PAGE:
40 Years Since The "Gainesville 8" Were Acquitted
GAINESVILLE - They were asking for the Vietnam War to end but instead were tried by the department of justice for conspiracy. Now the Gainesville 8 got together to reminisce about what happened 40 years ago.
The Gainesville 8 were a group of anti-Vietnam War activists who were charged with conspiracy because the department of justice claimed they were planning violence at the 1972 Republican National Convention in Miami Beach. However all eight men were acquitted and have a story to tell.
Scott Camil one of the Gainesville 8 members said, "They tried to paint us as violent criminals to discredit our message."
They were making all the headlines back in the 70's and now six of the Gainesville 8 are still alive. It's been 40 years since they planned to non-violently march at the 1972 Republican National Convention in Miami.
Don Purdue also with Gainesville 8 said, "By doing demonstrations we got the attention of the public and the news media. Once we got that attention we tried to educate the public to what was actually happening in Vietnam versus what the government was telling them."
However they were prosecuted for conspiracy to disrupt the RNC with violence.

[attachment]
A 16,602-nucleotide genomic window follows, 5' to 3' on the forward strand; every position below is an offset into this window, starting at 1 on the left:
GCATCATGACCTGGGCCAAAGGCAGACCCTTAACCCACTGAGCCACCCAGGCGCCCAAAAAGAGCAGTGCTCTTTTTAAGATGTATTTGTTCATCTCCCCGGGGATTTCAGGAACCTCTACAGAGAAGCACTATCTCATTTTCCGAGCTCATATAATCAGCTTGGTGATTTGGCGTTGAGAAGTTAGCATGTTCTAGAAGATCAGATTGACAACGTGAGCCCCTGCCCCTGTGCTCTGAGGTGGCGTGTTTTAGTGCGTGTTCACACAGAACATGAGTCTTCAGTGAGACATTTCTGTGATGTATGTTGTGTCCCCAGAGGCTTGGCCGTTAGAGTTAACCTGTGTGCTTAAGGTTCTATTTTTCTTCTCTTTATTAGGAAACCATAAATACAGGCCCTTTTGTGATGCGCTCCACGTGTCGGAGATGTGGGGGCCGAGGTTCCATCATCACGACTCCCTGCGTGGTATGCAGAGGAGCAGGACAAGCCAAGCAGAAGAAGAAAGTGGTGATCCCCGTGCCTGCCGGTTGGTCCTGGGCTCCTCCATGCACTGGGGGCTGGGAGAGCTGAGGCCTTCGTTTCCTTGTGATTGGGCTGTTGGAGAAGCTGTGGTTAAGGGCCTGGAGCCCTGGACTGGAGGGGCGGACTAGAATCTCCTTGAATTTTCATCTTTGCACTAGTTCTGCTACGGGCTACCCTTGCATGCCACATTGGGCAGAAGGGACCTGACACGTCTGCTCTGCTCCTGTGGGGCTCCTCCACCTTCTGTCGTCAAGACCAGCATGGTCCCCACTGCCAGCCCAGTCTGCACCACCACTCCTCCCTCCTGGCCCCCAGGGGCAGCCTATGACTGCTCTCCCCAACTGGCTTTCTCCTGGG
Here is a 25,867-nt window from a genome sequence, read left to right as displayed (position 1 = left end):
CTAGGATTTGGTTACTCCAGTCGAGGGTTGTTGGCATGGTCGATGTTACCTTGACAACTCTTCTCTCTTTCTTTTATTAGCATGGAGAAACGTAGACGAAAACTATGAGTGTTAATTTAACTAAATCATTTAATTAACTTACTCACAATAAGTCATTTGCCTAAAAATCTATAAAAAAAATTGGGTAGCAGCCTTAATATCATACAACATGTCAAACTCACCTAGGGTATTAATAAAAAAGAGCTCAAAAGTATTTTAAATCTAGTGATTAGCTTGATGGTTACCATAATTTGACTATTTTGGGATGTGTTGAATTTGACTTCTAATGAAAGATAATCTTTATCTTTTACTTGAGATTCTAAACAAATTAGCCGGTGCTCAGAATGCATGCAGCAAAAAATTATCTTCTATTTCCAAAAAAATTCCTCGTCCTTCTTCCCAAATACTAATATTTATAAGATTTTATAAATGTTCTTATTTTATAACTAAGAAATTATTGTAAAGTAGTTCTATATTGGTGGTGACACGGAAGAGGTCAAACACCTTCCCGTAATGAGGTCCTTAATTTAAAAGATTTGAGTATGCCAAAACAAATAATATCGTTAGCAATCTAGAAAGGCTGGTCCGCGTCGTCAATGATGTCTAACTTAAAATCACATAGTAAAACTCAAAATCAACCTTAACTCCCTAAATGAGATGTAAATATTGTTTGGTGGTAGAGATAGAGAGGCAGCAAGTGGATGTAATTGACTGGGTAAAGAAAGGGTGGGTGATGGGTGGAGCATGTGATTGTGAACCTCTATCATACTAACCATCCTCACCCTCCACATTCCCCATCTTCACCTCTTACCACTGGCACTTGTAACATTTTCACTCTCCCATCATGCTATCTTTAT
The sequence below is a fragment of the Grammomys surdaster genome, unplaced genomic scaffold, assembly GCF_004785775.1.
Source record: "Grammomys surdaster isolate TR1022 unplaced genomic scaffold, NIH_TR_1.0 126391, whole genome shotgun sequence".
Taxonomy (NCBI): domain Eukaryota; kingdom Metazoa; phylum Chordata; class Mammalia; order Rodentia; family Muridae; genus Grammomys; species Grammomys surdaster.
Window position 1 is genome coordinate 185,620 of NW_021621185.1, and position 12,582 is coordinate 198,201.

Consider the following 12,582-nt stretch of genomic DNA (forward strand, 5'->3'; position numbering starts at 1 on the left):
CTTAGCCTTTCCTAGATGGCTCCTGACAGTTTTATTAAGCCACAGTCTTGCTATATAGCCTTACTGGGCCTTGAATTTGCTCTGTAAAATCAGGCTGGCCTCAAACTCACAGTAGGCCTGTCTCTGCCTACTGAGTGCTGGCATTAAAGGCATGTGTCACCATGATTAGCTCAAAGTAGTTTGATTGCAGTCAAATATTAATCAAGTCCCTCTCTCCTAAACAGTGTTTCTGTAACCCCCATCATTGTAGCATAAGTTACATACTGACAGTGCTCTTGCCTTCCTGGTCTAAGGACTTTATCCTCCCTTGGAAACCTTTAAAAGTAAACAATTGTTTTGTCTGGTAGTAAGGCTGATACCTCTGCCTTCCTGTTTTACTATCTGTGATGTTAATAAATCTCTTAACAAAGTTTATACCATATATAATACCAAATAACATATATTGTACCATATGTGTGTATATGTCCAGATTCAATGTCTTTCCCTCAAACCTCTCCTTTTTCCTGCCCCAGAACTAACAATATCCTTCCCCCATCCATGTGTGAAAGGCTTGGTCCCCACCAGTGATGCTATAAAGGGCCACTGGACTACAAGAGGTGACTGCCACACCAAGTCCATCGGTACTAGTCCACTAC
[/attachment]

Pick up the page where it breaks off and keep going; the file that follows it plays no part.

While John chambers wasn't part of the Gainesville 8, he was one of the 23 people who were subpoenaed to the Grand Jury for the trial but refused to answer any questions, landing him more than a month of jail time. "I was opposed to the war and I was opposed to Richard Nixon, I just felt strongly that we needed to fight against him," Chambers said.
An independent film maker, Nancy Miller Saunders who believed in the vets' message also took a role in the movement. "I was so impressed by the veterans that i vowed to help sell their story. I even published a book. Many of them shared their story with me and i used my story as the thread that ties them all together," Saunders said.
Peter Mahoney one of the Gainesville 8 members tell me the fight isn't over. "When I look at the things we were fighting for and against 40 years ago and we're still fighting those same battles today. For me, it just re-enforces the fact that the fight is not over and unfortunately we need to fight the same battles that we were doing in those days," Mahoney said.
Seven of the eight men were officially part of the Vietnam Veterans Against the War. All 8 men were acquitted on August 31st, 1973 in a highly publicized trial.
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